Wyatt Perry Headed to Marines

I went over to John and Dee Perry’s house Saturday afternoon for a going-away party for their son, Wyatt. He’s leaving town Sunday morning to be shaped into a Marine. It’s been a dream of his for several years. John is Wife Lila’s brother.

Today was a sort of bookend day. December 29, 1993, I was itching to head back to West Palm Beach from Cape. It’s a long drive, particularly over a holiday, and I needed to get back to work. Dee, unfortunately for my schedule, was in labor with who was going to become Wyatt. Lila kept saying, “Let’s wait a little longer, let’s wait a little longer.” We stuck around long enough to welcome him into the world.

I was here to see him off to start a new life.

A family tradition of service

Left to right: Laurie Perry Everett, Drew Perry, Wyatt Perry, John F. Perry, Rocky Everett.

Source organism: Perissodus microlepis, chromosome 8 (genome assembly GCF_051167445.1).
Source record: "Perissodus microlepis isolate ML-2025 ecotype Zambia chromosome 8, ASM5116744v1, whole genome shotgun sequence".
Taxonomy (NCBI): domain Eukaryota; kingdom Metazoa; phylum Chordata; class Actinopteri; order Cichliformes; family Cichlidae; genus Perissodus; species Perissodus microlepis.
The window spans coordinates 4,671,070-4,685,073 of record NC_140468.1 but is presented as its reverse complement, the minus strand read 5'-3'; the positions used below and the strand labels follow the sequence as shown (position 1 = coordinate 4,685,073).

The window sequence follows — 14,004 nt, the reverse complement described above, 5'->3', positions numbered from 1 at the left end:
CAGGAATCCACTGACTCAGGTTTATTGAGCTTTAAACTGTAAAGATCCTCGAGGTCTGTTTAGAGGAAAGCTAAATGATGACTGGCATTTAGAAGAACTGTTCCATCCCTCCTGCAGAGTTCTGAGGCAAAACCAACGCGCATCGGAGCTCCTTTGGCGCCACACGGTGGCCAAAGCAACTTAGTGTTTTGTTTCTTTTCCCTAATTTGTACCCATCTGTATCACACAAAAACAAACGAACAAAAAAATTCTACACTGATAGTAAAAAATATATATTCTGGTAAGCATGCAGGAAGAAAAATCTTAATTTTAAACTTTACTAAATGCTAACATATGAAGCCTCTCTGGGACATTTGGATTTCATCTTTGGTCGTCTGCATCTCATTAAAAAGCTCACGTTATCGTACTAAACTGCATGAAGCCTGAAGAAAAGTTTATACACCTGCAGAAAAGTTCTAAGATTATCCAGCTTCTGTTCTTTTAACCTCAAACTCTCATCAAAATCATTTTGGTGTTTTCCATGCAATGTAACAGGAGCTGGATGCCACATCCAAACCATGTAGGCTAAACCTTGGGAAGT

John Perry was Navy and served in Vietnam. Drew just finished up his enlistment in the Marines.

Laurie Perry Everett, joined the Army, where the diminutive blonde became a Military Police officer. She was stationed in Kitzingen, Germany, but she either visited or was deployed in France, Spain, Italy, the Czech Republic, Romania, Israel, Bosnia, Croatia, Greece and Switzerland, among others.

One of her jobs was processing new troops, explaining the local customs and making them aware of what they needed to know. One soldier, Rocky Everett, commented to his buddy, “I’m going to date that girl one day.”

Rocky and Laurie were married in Cape on a cold October night in 2003. They have one son, Fletcher, AKA Flea. She’s the owner of the highly-regarded Annie Laurie’s Antiques on Broadway. (Follow the link to see her as an MP.)

Marines rebuilt Drew